We have presented a method of controllable mean size reduction of DND powder from 4.6 nm down to 1.4 nm by using annealing in air for 25 min. In comparison with previous reports it turned out that the determination of a suitable annealing temperature is crucial for this effect. The optimal temperature of 520 °C for our DND powder was determined by TGA. At this temperature, the effects of the controllable size reduction of DNDs and enhanced disintegration of core agglutinates into individual DNDs occur at the same time. We used ultrasonication and centrifugation processes to obtain individual DNDs well dispersed in colloidal solutions. AFM and DLS revealed that the annealing in air leads predominantly to the mean size reduction down to 1.4 nm (number distribution) without noticeable particle loss. Annealing longer than 25 min leads to gradual particle loss, nevertheless, the DND mean size remains below 2 nm for up to 100 min of annealing. UV Raman spectroscopy and STEM confirmed the diamond structure of such molecular-sized DNDs. Surprisingly, in Raman the diamond peak did not change shape with the decreasing size of DNDs. Therefore, the broadened and shifted Raman diamond peak routinely observed in DNDs should be attributed to ~2 nm or even smaller scattering domains despite the typical 5 nm mean size of DNDs. Raman spectroscopy also showed that an amorphous sp3 phase is persistent during the annealing process, most likely due to strain inherently present in DNDs. STEM revealed that DNDs turn amorphous below 1 nm, possibly again due to strain. Overall, the presented results show that annealing in air can be used as a simple, efficient, controllable, high-yield, and easily scalable technique to obtain DNDs with sizes below 2 nm, narrow size distributions (less than ±1 nm), and a fully nanodiamond character. This opens new possibilities for fundamental and application studies of molecular-sized nanodiamonds.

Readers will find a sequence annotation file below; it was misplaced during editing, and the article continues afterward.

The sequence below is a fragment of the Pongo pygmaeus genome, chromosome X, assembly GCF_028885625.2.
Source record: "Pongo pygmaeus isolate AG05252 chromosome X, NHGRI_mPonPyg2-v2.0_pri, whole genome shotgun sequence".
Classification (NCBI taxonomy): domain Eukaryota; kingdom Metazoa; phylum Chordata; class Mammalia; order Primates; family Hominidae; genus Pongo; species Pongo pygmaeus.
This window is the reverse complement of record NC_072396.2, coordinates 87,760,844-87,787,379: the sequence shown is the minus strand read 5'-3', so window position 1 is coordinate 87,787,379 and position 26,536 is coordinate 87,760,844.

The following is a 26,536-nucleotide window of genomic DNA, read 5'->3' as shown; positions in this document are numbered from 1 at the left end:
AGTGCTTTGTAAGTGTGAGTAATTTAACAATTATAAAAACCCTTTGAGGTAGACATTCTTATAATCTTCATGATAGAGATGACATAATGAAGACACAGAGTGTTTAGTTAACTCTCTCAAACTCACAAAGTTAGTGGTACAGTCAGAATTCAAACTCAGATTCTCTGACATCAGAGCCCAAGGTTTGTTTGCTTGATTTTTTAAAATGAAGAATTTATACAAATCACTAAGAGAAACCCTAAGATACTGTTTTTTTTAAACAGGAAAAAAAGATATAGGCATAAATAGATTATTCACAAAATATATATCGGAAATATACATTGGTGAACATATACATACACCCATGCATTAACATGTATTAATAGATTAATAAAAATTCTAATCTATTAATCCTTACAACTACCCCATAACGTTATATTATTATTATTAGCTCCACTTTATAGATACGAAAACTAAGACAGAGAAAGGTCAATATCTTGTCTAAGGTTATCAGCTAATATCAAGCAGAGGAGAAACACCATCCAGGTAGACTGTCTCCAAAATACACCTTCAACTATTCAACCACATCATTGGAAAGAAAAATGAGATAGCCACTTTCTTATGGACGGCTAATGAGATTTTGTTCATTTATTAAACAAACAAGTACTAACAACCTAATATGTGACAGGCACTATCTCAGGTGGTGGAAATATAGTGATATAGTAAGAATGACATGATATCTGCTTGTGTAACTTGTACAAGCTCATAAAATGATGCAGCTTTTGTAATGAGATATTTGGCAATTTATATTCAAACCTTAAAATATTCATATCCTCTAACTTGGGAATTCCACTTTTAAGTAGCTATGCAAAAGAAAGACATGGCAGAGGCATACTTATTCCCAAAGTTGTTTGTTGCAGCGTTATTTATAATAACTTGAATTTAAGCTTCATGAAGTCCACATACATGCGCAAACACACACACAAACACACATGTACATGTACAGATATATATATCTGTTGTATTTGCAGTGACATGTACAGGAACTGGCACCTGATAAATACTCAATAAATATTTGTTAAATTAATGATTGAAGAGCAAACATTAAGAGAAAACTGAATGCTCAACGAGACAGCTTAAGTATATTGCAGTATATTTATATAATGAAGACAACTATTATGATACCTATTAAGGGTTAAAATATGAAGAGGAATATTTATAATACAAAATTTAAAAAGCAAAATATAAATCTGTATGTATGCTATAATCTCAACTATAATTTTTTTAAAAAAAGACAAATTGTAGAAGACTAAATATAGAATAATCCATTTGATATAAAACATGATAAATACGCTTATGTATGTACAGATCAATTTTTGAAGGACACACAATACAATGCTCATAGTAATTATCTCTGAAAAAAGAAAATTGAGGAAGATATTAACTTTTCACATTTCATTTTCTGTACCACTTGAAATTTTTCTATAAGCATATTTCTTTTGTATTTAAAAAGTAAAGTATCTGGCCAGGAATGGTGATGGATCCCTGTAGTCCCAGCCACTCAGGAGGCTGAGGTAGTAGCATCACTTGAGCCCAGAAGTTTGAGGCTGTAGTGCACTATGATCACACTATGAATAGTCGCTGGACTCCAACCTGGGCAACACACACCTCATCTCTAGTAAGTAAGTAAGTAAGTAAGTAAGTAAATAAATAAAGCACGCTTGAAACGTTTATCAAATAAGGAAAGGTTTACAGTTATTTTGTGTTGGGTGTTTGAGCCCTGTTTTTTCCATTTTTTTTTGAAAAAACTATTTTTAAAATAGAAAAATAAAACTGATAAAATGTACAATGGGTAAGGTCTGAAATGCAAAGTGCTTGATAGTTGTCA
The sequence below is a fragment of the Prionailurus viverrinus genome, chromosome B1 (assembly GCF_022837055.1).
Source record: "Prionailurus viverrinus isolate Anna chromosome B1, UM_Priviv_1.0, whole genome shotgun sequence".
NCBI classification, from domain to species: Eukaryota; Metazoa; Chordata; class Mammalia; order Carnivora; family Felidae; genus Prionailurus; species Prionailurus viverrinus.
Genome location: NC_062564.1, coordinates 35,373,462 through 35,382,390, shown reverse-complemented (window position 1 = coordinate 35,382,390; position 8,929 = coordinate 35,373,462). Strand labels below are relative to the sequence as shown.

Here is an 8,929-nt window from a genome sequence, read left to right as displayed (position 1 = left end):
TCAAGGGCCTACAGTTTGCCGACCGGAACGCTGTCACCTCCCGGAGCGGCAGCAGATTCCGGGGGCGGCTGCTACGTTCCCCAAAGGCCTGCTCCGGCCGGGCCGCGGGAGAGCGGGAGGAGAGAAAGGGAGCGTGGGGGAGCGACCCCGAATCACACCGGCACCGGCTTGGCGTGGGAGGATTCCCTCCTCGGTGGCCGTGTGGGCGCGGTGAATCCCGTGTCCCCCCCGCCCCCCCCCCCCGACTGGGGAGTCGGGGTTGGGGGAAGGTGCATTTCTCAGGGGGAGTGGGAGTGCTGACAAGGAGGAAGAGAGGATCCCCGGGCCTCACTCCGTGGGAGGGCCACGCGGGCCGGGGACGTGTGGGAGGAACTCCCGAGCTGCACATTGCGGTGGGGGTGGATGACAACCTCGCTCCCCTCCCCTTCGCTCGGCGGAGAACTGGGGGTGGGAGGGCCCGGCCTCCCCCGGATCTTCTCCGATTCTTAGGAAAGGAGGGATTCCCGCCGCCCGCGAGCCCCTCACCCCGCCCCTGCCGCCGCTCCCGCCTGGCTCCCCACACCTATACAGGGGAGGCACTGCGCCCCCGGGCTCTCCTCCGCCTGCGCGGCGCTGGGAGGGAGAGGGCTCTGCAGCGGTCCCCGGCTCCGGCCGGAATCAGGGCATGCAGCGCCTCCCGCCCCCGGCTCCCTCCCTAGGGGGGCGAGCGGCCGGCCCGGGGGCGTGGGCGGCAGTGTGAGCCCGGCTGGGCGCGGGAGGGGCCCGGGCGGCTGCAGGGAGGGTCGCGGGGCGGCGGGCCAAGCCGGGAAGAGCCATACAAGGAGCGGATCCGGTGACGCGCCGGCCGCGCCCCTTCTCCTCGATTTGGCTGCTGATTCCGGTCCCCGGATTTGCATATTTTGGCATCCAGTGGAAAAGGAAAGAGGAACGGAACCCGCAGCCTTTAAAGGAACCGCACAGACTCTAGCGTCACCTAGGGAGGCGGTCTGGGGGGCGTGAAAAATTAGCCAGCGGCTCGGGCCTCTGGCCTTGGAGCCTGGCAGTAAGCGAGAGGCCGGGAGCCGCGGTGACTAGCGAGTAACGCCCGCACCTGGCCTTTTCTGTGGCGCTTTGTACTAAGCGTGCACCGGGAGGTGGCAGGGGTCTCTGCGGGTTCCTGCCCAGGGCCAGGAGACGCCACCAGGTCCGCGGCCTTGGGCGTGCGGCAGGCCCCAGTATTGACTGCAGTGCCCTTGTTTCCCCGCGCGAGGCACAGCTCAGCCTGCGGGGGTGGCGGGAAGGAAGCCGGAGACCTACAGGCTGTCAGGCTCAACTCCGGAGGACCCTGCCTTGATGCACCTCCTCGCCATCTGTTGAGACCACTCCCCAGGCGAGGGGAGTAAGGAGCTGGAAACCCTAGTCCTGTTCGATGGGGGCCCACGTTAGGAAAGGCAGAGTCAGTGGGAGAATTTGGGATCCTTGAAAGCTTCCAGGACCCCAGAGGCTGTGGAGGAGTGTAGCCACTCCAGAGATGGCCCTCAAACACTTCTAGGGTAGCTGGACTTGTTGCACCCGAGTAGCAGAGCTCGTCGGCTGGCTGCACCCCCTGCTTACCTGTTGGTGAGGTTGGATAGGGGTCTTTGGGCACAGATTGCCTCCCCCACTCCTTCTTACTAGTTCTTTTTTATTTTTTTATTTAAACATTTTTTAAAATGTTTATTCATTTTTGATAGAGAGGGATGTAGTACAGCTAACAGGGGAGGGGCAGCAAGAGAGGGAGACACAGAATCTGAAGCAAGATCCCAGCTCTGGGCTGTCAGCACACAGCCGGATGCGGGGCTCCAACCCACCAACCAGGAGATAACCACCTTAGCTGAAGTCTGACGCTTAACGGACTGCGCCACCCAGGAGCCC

We used commercially available DNDs (distributor: New Metals and Chemicals Corp. Ltd., Kyobashi, manufacturer: Lingyun Granda Nano (China)) with a nominal size of 5 nm. The DNDs are made from TNT (trinitrotoluene) and RDX (hexogen) charge, cooled by a surrounding water shell. The DNDs were used in the as-received state (DND-as rec.) as a reference. The air annealing was performed in a laboratory furnace LV 15 (LAC) under an ambient air atmosphere at 520 °C for 10, 25, 50, 75, and 100 min. All colloidal solutions were prepared from 3 mg of the as-received and annealed DNDs by adding 2 mL of deionized water. The solutions were then ultrasonicated by means of an ultrasound horn (Hielscher) at 120 W for 1 hour to ensure a proper dispersion and then centrifuged (Eppendorf Mini plus) at 14000 rpm (13124 × g) for 1 h. After this treatment 1 mL of supernatant was carefully separated by a micropipette. For AFM size analysis the DNDs were deposited on Si substrates by immersing the Si substrates into the colloidal solution and sonicating in an ultrasonic bath for 10 min.